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Hackernoon logo“Startup Wasteland” vs “Minority Cryptoparadise”: Hacker Tech Culture in NYC vs LA by@mahbodmoghadam

“Startup Wasteland” vs “Minority Cryptoparadise”: Hacker Tech Culture in NYC vs LA

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@mahbodmoghadamMahbod Moghadam

Founder of Genius and Everipedia

(Pictured: everipedia santa monica HQ)

Human culture is a straight line — as we travel from the west to the east, things become more contained and less interesting. Technology is not nearly as important as we travel east.

In my entrepreneurial experience, I started a company in NYC (Rap Genius) and another one in LA (Everipedia). Rap Genius is a billion dollar company, and I have a lot of equity in it — but I still think Rap Genius is a failure. Even though it is the definitive internet lyrics platform, it never became the universal knowledge annotator that it could have been. It is a billion dollar company, not a trillion dollar company.

Everipedia is going to be a trillion dollar company — we are building the cryptocurrency platform for all knowledge and social networks — it will be the “crypto facebook”. I think that the main reason why Everipedia will succeed, and Rap Genius will fail, is that the companies were started in NYC — the fakest tech city in the U.S. — whereas Everipedia was started in LA — the “Minority Internet Paradise.”

I’m not going to get into SF or Silicon Valley because it’s just plain-old weird. They have a lot of huge hit companies like, but they’re still way too beta. Also, I never started a company in SF. And finally, I think cryptocurrency will bring Silicon Valley to its knees, their centralized institutions like Facebook and Google singing their swansong, with LA becoming the more dominant crypto-powerhouse.

NYC Sucks

The first funding Rap Genius ever got was from Y Combinator in 2011. Although my cofounders, Tom Lehman and Ilan Zechory, were living in New York before YC, I always hoped that the future of the office would be in California.

In late 2011, I was in for a rude awakening. Tom and Ilan disappointted me deeply:, they said they were going back to nyc to get an office. Their excuse was because a lot of nyc investors had invested like Ben Lerer. We also got an LA beach house in Malibu, however, and I split the year between nyc and LA.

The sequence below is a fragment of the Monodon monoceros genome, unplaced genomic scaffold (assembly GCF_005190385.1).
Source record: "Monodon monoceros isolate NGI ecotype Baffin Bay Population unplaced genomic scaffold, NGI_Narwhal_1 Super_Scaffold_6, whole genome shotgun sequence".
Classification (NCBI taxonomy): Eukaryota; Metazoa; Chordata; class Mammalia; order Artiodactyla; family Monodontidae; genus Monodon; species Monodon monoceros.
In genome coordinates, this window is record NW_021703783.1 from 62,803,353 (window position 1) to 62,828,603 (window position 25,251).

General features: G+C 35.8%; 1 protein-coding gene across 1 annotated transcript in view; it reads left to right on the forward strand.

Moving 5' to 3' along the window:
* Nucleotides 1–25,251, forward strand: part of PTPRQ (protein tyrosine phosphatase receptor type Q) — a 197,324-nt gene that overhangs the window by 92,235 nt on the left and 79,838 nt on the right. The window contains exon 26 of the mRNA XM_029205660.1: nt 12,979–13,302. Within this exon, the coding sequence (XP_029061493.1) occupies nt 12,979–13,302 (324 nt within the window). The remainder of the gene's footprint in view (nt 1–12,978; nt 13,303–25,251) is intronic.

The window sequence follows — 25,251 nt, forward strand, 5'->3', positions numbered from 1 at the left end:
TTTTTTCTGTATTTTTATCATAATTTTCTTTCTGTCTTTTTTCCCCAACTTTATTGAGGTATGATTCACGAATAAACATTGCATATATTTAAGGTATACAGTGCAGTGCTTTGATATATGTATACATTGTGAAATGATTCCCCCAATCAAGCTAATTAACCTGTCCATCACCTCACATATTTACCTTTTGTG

There are no good tech startups in NYC. The biggest hit of all time is Tumblr, which is an underwhelming piece of shit where the hipster CEO took his billion dollars and throws lots of cocaine parties now. He never even cared about his own platform.

No one in NYC has a trillion dollar tech vision. One major, literal problem having a tech office in NYC is that the buildings are very tall and the internet is slow. In my experience, all of the office internet at Rap Genius was a cheap, shitty experience. When the internet is slow, workers have a hard time getting inspired — nobody discovers a trillion dollar vision.

I’ve been involved with crypto since 2013. 5 years ago, there was no city like NYC that was as backwards as crypto — pretty much all NYC tech entrepreneurs would poo-poo the idea. Nowadays, it seems NYC has finally caught up and bit the crypto bullet — they are becoming fairweather fans, but there seems nothing sincere in the tech.

There is an impressive NYC crypto-company called Consensys, except, Consensys doesn’t actually build anything. They have relationships with big corporations but they are, in fact, totally fake. Consensys is a metonym of the NYC crypto-tech scene, and, indeed, the whole tech scene. I don’t think crypto will have any success in nyc because, why would the crypto economy be welcomed in the city of the dirty centralized finance overlords? It just doesn’t make any sense.

LA is Chill